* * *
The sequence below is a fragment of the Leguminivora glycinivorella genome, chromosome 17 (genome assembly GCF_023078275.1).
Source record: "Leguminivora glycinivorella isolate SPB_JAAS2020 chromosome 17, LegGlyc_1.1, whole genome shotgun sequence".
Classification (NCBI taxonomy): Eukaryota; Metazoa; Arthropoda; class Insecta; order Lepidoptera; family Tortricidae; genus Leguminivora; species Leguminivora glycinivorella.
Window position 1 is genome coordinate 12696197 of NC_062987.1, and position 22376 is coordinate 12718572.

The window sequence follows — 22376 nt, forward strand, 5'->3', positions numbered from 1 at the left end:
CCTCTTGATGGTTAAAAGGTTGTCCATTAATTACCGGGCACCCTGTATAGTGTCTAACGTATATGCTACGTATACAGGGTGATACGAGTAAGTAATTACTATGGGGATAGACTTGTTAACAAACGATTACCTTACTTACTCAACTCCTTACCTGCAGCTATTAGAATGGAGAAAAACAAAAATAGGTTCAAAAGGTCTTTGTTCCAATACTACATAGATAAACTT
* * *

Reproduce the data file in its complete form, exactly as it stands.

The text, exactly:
The sequence below is a fragment of the Leguminivora glycinivorella genome, chromosome 17 (genome assembly GCF_023078275.1).
Source record: "Leguminivora glycinivorella isolate SPB_JAAS2020 chromosome 17, LegGlyc_1.1, whole genome shotgun sequence".
Classification (NCBI taxonomy): Eukaryota; Metazoa; Arthropoda; class Insecta; order Lepidoptera; family Tortricidae; genus Leguminivora; species Leguminivora glycinivorella.
Window position 1 is genome coordinate 12696197 of NC_062987.1, and position 22376 is coordinate 12718572.

The window sequence follows — 22376 nt, forward strand, 5'->3', positions numbered from 1 at the left end:
CCTCTTGATGGTTAAAAGGTTGTCCATTAATTACCGGGCACCCTGTATAGTGTCTAACGTATATGCTACGTATACAGGGTGATACGAGTAAGTAATTACTATGGGGATAGACTTGTTAACAAACGATTACCTTACTTACTCAACTCCTTACCTGCAGCTATTAGAATGGAGAAAAACAAAAATAGGTTCAAAAGGTCTTTGTTCCAATACTACATAGATAAACTT